The biggest issue with making fuel alcohol at home — either now or in some hypothetical, apocalyptic future — is feedstock. In order to create a mash that you can distill into fuel alcohol, you need some kind of grain or other plant material in great abundance. If you have a working farm, one possible option is to take corn or other grains that you have grown or harvested, use them to create a mash, and then use the leftover material to feed livestock.

The other option is to grow a crop specifically for use in the production of fuel alcohol. Corn is currently the main crop used for ethanol production in the United States, and each acre devoted to this use is capable of producing about 328 gallons of ethanol each year. Other crops, such as switchgrass, have the potential to be much more efficient. According to the U.S. Department of Energy, switchgrass yields have topped 500 gallons per acre, and ideal conditions could yield in excess of 1,000 gallons of ethanol per acre of switchgrass.

If you don’t have acreage to devote to cultivating corn, switchgrass, sugar beets, or anything else, then making fuel alcohol at home isn’t going to be a viable project.

Making Biodiesel at Home

First of all, it’s important to differentiate between cooking oil and biodiesel. Cooking oil, straight vegetable oil (SVO), waste vegetable oil (WVO) and similar, animal-derived products are all capable of powering a diesel engine, but they aren’t biodiesel. While cooking oil, SVO, and similar materials are simply collected and then used as fuel, biodiesel is altered to render it chemically similar to petrodiesel.

Although you can collect waste vegetable oil, or cooking oil, from local restaurants and run it in your car, you may need to modify your diesel engine to do so. Once the proper modifications have been done, the process of “making” fuel out of cooking oil is extremely simple. In order to render used cooking oil fit for use as a fuel, all you have to do is filter out the particulate matter.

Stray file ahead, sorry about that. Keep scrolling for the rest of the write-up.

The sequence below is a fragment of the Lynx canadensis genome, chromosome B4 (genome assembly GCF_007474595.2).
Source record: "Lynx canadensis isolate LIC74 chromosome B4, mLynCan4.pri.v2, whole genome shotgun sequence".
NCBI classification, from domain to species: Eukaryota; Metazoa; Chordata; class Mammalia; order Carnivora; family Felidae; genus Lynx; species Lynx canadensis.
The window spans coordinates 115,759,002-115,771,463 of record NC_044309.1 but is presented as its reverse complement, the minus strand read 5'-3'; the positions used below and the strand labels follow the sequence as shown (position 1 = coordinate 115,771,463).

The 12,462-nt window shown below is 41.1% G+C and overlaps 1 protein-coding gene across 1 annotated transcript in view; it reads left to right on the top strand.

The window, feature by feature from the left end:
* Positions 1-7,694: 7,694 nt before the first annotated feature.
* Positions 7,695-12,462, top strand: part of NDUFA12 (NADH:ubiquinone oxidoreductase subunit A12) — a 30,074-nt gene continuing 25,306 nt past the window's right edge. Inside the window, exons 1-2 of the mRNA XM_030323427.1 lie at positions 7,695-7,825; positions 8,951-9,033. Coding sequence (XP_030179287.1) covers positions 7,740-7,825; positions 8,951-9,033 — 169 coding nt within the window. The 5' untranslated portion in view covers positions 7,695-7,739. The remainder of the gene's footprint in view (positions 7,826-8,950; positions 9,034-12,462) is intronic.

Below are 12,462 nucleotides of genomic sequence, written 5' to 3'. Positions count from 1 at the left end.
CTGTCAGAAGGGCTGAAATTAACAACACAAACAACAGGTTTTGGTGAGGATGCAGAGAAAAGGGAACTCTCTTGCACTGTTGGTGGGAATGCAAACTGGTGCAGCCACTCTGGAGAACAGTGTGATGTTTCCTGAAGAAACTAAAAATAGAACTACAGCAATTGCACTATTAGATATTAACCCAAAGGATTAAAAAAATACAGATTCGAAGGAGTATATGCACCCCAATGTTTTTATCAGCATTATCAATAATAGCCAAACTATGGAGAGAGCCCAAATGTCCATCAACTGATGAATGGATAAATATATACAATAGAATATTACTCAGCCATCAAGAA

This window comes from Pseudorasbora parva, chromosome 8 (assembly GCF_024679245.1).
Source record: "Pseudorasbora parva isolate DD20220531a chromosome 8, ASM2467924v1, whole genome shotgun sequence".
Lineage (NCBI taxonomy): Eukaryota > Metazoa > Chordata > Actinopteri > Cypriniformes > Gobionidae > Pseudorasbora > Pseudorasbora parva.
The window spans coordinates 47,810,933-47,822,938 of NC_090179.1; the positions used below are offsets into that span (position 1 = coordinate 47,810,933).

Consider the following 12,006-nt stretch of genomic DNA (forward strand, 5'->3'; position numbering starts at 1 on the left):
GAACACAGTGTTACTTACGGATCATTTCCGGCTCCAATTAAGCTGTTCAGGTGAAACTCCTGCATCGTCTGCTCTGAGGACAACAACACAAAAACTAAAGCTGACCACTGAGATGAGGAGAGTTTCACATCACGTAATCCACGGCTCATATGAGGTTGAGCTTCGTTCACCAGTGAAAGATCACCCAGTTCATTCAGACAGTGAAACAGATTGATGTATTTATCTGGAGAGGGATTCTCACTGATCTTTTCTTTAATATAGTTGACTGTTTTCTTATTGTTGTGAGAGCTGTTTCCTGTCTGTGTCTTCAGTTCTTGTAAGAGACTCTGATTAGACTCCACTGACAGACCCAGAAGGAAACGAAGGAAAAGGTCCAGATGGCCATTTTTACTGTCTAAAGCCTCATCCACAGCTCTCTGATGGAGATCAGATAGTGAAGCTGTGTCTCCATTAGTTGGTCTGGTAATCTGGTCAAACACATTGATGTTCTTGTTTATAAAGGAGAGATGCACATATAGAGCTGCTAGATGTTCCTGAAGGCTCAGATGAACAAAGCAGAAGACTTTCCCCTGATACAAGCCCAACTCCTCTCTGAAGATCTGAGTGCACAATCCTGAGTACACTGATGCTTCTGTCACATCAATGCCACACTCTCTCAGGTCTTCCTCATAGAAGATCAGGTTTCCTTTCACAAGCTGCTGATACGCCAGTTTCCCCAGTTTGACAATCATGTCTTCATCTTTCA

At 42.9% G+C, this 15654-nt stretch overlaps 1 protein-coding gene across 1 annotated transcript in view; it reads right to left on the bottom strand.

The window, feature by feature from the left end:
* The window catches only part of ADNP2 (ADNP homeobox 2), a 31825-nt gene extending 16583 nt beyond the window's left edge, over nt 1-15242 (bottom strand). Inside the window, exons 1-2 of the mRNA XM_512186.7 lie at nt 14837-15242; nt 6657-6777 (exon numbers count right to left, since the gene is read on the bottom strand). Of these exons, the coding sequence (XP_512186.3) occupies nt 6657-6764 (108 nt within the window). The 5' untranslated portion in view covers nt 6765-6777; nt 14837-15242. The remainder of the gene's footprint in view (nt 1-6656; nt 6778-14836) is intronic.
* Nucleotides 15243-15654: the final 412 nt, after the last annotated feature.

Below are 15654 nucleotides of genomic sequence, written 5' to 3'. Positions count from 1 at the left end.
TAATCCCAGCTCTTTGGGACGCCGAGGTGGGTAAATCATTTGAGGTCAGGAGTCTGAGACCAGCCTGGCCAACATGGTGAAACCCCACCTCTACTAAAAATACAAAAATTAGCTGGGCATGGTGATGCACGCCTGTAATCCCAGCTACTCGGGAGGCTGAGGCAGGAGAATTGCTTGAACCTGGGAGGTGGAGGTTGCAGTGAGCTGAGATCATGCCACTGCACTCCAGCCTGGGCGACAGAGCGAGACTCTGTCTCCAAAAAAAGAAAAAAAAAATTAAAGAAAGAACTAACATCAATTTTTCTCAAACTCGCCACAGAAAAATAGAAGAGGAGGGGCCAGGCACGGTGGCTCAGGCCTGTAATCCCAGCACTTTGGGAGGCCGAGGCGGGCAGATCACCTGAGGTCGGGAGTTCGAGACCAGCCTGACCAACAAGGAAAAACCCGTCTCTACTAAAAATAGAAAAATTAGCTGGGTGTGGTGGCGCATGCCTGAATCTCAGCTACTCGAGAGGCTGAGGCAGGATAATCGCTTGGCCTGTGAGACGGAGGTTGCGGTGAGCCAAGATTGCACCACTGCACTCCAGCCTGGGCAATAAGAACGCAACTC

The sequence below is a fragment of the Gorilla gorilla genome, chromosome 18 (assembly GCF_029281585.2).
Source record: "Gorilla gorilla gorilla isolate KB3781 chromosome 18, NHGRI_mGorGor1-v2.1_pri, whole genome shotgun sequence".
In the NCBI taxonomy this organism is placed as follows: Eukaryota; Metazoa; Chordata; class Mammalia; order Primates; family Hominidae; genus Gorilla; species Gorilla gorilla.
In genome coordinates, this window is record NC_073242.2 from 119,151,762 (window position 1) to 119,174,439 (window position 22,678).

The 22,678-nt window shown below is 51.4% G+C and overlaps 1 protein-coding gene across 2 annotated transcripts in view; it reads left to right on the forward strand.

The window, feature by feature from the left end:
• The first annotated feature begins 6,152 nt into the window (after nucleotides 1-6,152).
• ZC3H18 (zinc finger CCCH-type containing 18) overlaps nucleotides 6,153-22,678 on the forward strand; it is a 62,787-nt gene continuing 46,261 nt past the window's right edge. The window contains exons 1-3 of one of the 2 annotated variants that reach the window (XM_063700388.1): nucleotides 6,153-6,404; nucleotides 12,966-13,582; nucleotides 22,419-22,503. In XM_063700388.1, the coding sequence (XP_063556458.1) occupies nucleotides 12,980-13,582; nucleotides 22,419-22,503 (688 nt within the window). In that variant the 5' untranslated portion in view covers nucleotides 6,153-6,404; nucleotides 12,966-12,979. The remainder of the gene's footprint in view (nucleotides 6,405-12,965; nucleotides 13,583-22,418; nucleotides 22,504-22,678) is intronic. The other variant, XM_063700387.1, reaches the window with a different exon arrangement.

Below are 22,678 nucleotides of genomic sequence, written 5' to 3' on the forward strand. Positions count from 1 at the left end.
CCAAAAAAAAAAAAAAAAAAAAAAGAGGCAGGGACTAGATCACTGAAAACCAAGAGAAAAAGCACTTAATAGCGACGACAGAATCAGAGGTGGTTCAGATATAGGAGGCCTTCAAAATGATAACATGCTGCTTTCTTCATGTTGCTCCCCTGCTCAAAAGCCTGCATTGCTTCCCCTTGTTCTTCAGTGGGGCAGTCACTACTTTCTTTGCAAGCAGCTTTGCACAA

Making biodiesel from SVO or WVO is more complicated, and it involves “cracking” the chemical structure of the fats or oils using methanol and lye. The process isn’t particularly difficult, but it is important to take necessary precautions, as both methanol and lye are toxic substances.

The process of making biodiesel from SVO, in very basic terms, starts out by heating the oil. Precise amounts of methanol and lye are then mixed together and added to the oil, which facilitates a chemical process known as transesterification. The result of this process is that you end up with two products: biodiesel and glycerine, which separates and settles to the bottom of the mixture. Finally, the biodiesel has to be washed and dried before it is ready for use.

Obtaining Feedstock to Produce Biodiesel at Home

The great thing about biodiesel is that you can make it out of a huge range of vegetable oils and animal fats, and you may even be able to obtain free feedstock from local restaurants. The process of obtaining the feedstock is as simple as contacting local restaurants, inquiring as to whether you can have their waste cooking oil, and then figuring out a way to transport it home.

Without a ready source of waste cooking oil, the subject of obtaining feedstock to make your own biodiesel becomes more complicated. While you can technically turn any kind of SVO into biodiesel, buying vegetable oil for this specific purpose isn’t cheap.

The other option is to make your own vegetable oil, which requires an appropriate press, but then you run into the issue of obtaining feedstock to create the oil — such as black oil sunflower seeds — which you would need to purchase or grow yourself. All of which is definitely possible, especially in a hypothetical zombie apocalypse or other SHTF type situation, after other resources are depleted. In the here and now, it's less economically feasible.


Was this page helpful?